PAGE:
The MGSS takes care to interpret their findings cautiously, says Dr. Lloyd. "If we say suicide is an outcome of methylation, it reduces the act of suicide to early childhood abuse, which I don't think anyone at MGSS would claim."

But the growing understanding of epigenetic changes could one day lead to improved treatments and interventions for people at risk of suicide. In the meantime, Dr. Turecki works hard to maintain a link between the work he does in the lab and the needs of people living with depression. Early in his career, he realized that he wanted to combine research with work as a psychiatrist.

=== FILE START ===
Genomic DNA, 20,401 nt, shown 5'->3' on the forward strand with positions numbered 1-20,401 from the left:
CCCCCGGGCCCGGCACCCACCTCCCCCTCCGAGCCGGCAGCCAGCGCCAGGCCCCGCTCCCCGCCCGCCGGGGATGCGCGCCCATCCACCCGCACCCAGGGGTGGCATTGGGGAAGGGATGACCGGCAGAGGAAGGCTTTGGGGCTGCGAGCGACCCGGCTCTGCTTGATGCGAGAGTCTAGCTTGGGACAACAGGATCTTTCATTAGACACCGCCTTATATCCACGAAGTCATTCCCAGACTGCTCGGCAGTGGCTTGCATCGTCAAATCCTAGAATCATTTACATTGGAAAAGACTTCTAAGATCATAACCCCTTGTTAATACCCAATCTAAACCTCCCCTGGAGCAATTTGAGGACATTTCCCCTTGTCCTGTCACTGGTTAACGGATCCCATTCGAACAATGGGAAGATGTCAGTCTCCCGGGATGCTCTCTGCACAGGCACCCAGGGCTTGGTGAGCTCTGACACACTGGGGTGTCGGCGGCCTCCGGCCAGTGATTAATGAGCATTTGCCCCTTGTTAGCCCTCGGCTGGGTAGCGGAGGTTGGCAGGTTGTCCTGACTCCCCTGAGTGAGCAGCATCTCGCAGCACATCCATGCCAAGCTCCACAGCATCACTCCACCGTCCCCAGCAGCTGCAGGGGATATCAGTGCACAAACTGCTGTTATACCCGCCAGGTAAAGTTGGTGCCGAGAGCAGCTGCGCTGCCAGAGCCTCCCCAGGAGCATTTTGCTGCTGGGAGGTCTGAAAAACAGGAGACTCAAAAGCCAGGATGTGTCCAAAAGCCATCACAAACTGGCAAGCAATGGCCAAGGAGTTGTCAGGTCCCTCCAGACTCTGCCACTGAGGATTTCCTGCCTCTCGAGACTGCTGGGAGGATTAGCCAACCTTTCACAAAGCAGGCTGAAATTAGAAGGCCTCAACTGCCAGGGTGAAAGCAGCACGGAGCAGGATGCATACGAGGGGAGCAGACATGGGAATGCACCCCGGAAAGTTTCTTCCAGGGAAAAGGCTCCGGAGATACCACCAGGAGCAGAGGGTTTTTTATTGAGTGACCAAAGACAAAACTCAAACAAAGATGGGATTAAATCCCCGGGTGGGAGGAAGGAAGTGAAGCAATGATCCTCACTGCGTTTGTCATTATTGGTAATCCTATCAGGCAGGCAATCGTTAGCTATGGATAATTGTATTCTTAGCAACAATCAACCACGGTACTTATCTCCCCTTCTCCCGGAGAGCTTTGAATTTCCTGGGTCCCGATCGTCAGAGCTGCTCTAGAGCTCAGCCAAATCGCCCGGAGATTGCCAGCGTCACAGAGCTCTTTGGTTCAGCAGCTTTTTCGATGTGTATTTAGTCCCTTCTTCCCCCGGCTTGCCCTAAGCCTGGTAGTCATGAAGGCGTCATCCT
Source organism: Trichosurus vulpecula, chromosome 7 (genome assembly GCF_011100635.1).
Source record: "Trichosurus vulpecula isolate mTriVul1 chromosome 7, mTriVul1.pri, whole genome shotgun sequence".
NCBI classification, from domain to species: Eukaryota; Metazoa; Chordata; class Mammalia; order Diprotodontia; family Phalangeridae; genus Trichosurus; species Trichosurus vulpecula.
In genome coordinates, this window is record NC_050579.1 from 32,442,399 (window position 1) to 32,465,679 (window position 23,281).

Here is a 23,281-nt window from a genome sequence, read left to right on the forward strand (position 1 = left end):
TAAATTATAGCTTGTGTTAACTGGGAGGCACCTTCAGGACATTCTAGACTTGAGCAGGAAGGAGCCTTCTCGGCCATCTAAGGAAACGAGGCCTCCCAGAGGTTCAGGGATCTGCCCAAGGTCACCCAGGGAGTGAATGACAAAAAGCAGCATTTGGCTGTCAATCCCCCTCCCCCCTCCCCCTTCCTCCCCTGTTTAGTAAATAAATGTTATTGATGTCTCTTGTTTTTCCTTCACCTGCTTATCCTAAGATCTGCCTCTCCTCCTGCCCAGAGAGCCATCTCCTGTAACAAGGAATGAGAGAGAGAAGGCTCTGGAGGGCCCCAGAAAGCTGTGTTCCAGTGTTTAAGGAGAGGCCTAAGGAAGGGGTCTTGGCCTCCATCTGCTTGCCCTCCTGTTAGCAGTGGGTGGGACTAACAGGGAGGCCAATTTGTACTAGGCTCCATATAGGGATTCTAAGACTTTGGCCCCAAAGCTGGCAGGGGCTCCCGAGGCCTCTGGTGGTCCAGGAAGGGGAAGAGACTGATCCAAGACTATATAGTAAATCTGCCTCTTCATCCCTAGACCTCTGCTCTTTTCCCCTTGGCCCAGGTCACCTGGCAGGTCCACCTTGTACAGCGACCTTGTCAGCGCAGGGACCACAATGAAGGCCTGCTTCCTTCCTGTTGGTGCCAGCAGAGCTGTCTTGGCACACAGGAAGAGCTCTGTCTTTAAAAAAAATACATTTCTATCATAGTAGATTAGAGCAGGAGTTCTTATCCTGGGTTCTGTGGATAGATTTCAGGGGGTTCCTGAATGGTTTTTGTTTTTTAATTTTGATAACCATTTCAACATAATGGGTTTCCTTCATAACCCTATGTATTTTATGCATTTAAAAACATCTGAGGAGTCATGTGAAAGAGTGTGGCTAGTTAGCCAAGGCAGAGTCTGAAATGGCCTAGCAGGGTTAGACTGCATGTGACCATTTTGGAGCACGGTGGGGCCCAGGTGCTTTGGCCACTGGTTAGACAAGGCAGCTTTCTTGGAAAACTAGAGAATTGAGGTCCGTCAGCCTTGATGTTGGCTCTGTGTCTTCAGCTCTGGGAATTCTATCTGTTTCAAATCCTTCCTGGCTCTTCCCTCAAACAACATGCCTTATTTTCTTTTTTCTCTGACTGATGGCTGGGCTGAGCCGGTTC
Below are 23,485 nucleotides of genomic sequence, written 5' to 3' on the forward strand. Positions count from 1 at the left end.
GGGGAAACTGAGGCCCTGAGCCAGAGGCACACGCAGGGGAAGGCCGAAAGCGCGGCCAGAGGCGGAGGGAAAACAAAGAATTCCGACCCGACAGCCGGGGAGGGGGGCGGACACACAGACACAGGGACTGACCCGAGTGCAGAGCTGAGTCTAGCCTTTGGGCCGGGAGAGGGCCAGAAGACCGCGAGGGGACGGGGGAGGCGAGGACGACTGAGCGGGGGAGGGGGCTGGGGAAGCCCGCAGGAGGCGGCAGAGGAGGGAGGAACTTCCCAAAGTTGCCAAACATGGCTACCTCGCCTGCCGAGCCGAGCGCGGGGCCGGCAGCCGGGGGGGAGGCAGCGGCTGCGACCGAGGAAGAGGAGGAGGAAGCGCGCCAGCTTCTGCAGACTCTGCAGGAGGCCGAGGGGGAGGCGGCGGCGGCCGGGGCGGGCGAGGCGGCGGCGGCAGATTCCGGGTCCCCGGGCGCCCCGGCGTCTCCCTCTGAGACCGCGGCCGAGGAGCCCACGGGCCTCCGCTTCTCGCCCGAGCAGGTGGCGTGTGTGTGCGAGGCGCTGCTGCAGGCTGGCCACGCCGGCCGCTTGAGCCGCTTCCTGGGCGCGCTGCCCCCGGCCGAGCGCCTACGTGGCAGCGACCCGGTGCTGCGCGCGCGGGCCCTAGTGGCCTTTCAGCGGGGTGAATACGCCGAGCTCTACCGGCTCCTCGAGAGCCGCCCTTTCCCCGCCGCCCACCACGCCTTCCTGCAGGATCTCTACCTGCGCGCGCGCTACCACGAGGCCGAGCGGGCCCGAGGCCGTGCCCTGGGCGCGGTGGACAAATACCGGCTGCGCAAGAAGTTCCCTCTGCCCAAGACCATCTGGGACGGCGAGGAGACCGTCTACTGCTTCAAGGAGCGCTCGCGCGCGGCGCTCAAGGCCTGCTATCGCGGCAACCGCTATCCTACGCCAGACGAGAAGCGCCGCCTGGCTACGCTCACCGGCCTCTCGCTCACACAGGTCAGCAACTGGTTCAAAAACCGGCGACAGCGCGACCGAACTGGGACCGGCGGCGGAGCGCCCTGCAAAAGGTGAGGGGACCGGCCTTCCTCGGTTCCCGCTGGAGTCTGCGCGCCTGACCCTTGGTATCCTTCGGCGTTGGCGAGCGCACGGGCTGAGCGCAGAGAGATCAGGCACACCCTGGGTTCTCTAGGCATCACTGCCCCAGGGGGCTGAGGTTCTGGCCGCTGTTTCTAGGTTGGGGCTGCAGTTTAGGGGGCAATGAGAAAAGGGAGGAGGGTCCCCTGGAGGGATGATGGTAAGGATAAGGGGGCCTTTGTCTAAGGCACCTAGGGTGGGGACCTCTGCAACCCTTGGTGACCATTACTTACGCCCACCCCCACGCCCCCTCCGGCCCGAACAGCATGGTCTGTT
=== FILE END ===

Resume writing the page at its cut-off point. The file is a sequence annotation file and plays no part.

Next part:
"If I didn't have contact with patients, I became more detached from the problems," he says. "Having clinical experience helped me gain insight and generate hypotheses."

At the Douglas Institute, he follows about 250 patients who often arrive with depression that family doctors were unable to treat.

"Each person has a different story. Sometimes you can't help people, but when you can, it's extremely rewarding. That's what keeps me going."


Footnote 1

McGowan, P.O., et al. "Epigenetic regulation of the glucocorticoid receptor in human brain associates with childhood abuse," Nature Neuroscience 12,3 (2009):342-348. doi:10.1038/nn.2270.


Footnote 2

Labonté, B., et al. "Genome-wide Epigenetic Regulation by Early-Life Trauma," Archives of General Psychiatry 69,7 (2012):722-731. doi: 10.1001/archgenpsychiatry.2011.2287.